BKV Group, the architecture team behind The Bowline at Mississippi Crossings, drew inspiration from the lumber mill that once operated on the property site. The front desk, for example, is made of half-cut logs.

Midwest Multifamily & Affordable Housing Business: Have you worked with Greco before?

Krych: BKV Group and Greco have worked together on projects since 1998, and Greco has historically been and continues to be one of the region’s visionary multifamily developers.

MMAHB: Did BKV also design other uses in addition to multifamily for Bowline?

Krych: Yes, BKV designed the pavilion, amphitheater, playground and parking that were part of the last phase of the city’s Mississippi Crossings waterfront improvement project. The pavilion itself is kitty-corner from the multifamily structure, about 100 paces or so, and is owned and operated by the city.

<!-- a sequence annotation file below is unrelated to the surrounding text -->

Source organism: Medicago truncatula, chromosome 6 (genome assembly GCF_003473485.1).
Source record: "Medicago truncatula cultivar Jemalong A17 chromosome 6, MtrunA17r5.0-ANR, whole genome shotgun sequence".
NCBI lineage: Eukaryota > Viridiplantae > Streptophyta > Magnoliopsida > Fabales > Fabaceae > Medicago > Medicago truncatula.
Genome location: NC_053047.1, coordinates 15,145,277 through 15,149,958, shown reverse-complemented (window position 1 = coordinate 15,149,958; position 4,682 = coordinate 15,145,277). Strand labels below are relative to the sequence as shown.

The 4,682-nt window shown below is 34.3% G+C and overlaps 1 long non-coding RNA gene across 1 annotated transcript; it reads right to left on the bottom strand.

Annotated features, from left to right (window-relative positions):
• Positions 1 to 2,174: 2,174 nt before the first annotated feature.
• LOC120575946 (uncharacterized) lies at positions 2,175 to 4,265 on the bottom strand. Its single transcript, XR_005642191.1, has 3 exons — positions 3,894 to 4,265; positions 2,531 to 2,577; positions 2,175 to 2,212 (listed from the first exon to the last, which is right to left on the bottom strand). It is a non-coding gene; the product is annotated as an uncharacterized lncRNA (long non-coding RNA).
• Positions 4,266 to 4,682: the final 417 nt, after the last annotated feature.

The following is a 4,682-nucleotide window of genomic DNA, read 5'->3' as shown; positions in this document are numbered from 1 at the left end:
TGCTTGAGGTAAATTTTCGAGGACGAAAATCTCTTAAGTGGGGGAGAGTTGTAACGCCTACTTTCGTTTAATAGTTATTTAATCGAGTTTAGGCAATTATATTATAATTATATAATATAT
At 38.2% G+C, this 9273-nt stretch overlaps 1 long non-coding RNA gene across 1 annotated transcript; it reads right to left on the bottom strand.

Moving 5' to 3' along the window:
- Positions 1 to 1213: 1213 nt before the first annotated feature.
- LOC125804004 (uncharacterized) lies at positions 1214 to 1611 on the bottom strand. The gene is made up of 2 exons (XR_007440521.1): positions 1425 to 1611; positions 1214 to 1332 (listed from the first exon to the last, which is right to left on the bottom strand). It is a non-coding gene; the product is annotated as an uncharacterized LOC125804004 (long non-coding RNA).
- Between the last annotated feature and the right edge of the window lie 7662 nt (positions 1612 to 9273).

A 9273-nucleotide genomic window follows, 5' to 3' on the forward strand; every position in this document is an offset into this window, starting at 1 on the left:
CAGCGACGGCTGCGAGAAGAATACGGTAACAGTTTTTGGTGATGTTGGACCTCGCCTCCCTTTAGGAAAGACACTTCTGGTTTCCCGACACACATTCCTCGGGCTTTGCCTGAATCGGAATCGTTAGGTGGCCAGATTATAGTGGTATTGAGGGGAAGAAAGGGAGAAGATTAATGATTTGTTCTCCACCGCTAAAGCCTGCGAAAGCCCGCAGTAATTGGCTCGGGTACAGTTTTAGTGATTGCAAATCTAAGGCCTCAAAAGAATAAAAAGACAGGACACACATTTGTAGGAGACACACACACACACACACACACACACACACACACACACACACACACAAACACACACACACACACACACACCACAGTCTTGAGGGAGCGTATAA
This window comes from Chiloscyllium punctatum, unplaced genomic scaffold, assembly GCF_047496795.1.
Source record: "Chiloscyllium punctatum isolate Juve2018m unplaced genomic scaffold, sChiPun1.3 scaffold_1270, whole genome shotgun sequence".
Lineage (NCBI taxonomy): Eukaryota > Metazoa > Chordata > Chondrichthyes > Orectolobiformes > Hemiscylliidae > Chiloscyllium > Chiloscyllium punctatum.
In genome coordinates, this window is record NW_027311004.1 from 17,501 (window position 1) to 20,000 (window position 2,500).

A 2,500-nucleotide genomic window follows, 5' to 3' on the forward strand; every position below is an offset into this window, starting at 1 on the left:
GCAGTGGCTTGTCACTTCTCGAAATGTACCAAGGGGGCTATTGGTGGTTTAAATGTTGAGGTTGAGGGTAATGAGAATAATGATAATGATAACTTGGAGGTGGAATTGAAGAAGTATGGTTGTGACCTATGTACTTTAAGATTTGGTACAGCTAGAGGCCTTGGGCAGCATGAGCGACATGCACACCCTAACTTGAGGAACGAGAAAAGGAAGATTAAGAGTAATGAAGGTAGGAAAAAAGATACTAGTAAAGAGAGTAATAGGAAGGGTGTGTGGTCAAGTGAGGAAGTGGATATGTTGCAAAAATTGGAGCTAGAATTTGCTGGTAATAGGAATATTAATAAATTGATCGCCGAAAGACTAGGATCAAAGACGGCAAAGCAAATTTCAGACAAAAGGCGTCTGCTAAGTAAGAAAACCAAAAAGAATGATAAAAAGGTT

The city of Champlin has been working on the Mississippi Crossings improvement project, along the river where the bridge goes from Champlin to Anoca, for more than a decade. Development of the pavilion and multifamily property was the last part of the improvement project — a sort of exclamation mark on development of the overall grounds.

MMAHB: What are PUDs? 

Krych: Architects and urban planners use PUDs to create a mixed-use environment to effectively blend commerce, housing, industry and recreation in one area. They emphasize integrated activities, efficiency and convenience. While each PUD is unique, major PUD design principles include different housing types (single-family, two-family, multifamily), residential streets supporting low traffic flow, connection to larger thoroughfares and sidewalks/walkways that promote walkability.